Cartridge recycling schemes 'threaten' remanufacturing

Hewlett Packard says that its new "return and recycling" service for printer cartridges is being launched in response to customer demand, and that such recycling is "preferable" to the remanufacture of cartridges. But cartridge remanufacturers argue that such services are the latest step of a strategy to bolster the market for new cartridges.

Printer cartridge remanufacturers - who clean and refill cartridges before resale - have already complained about printer manufacturers inserting microchips which make remanufacturing impossible or uneconomic (ENDS Report 342, p 33 ).

They warn that the practice could shut down the sector unless cartridges are included in regulations transposing the EU Directive on waste electrical and electronic equipment. The Government had argued that the Directive would not allow this - but has now said that it is against the idea on the grounds that it would amount to "gold plating" of EU legislation (see p 38 ).

Cartridge remanufacturers now see a new "threat" to their industry in the shape of new return and recycling schemes for inkjet cartridges, set up by Hewlett Packard and Lexmark. From 1 May consumers will be able to return empty HP inkjet cartridges using pre-paid envelopes supplied with new cartridges, while Lexmark's scheme will be extended to its full range of cartridges by September.

HP's cartridges will be sent to a dedicated recycling facility in Germany operated by PDR Recycling. The company, established 10 years ago by polyurethane foam manufacturers, has diversified into cartridge recycling.

According to HP, plastics and metals from recycled cartridges will be used to make products such as automotive parts, microchip processing trays, serving trays and spools. The company has also developed a scanner component made from 25% recycled inkjet cartridge plastic and 75% recycled plastic bottles.

HP said that offering its customers a return and recycling service for as many products as possible was "an integral part of our business strategy". A market study conducted in Europe earlier this year concluded that three-quarters of its customers found the idea of returning cartridges to the company for recycling "very appealing".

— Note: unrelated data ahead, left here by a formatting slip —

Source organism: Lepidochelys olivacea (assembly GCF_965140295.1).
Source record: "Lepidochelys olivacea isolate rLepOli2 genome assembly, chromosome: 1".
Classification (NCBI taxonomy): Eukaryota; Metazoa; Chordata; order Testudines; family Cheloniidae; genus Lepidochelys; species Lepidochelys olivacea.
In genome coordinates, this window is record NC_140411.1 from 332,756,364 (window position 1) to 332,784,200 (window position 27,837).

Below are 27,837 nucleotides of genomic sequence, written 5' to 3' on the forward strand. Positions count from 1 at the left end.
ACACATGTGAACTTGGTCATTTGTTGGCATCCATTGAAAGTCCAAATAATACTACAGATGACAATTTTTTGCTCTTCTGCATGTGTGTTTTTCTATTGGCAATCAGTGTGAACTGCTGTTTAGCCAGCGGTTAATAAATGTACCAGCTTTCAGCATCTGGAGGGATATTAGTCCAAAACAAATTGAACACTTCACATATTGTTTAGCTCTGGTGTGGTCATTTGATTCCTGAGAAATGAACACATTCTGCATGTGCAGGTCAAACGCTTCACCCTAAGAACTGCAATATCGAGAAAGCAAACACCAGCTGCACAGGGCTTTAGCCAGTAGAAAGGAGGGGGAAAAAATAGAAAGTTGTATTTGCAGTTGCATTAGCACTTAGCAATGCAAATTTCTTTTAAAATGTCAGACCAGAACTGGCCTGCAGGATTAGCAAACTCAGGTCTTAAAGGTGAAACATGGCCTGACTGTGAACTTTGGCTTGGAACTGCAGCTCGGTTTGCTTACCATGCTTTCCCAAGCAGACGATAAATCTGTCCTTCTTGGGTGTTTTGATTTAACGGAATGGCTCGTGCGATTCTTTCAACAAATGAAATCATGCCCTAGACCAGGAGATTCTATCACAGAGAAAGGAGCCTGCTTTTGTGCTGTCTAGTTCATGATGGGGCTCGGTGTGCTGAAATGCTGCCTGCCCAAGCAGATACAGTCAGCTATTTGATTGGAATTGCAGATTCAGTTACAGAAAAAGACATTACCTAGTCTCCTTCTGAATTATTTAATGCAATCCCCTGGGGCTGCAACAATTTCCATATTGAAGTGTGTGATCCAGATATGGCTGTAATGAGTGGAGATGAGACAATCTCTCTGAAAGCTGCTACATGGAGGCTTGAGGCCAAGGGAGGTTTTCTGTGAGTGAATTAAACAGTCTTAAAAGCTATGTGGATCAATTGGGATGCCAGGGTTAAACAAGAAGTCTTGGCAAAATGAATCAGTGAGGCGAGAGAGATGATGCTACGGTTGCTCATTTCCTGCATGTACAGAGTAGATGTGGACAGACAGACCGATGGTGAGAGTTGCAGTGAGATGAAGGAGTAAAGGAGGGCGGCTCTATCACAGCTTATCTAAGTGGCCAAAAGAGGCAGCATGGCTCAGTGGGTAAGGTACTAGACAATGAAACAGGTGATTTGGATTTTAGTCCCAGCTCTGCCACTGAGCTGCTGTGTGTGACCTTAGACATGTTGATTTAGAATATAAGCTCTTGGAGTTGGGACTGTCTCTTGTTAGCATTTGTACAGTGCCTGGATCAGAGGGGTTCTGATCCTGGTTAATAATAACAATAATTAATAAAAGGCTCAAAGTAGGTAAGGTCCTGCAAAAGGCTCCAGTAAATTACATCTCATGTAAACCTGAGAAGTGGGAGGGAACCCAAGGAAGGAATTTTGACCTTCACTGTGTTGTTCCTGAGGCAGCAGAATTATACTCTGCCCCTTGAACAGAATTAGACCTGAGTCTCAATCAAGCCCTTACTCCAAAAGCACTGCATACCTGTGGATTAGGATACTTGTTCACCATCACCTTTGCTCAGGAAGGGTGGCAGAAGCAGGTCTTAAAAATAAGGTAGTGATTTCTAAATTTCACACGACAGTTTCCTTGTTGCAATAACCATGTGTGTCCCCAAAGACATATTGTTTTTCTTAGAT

The company, which has operated recycling schemes in the USA since the 1990s, claimed that the "superior quality, reliability and ease of use" of its new cartridges, together with its recycling scheme, offers a "preferable alternative" to remanufacturing and reuse. But it "understands there is also a need for lower quality, reused cartridges, and...there is space for both in the market."

HP declined to comment on how its expected return volume of 1.5 million inkjet cartridges in the UK by next year compares with forecast sales of new inkjet cartridges. But using the UK Cartridge Remanufacturers Association's estimate of HP's sales - some 16-22 million - the recycling rate would be around 7-9%. The association said 15% of HP's inkjet cartridges are recycled worldwide.

"The schemes are another threat to our sector," said the association's David Connett, "because they take cartridges out of the market". The selling price of Canon and Epson cartridges, said Mr Connett, will probably be too low to justify the collection and recycling costs.

HP said that none of its cartridges contain so called "killer chips" that prevent remanufacturing, but some do include "smart chips" that alert the user to low toner levels or allow the user to order new cartridges online.

However, Mr Connett said the complex design of many new cartridges made it difficult to remanufacture them without expensive cutting equipment.

Friends of the Earth welcomed HP's recycling scheme but said "re-filling cartridges is even better for the environment than shredding them. To prove its environmental credentials, HP should ensure it designs out any smart chips which make it difficult for third parties to re-fill cartridges."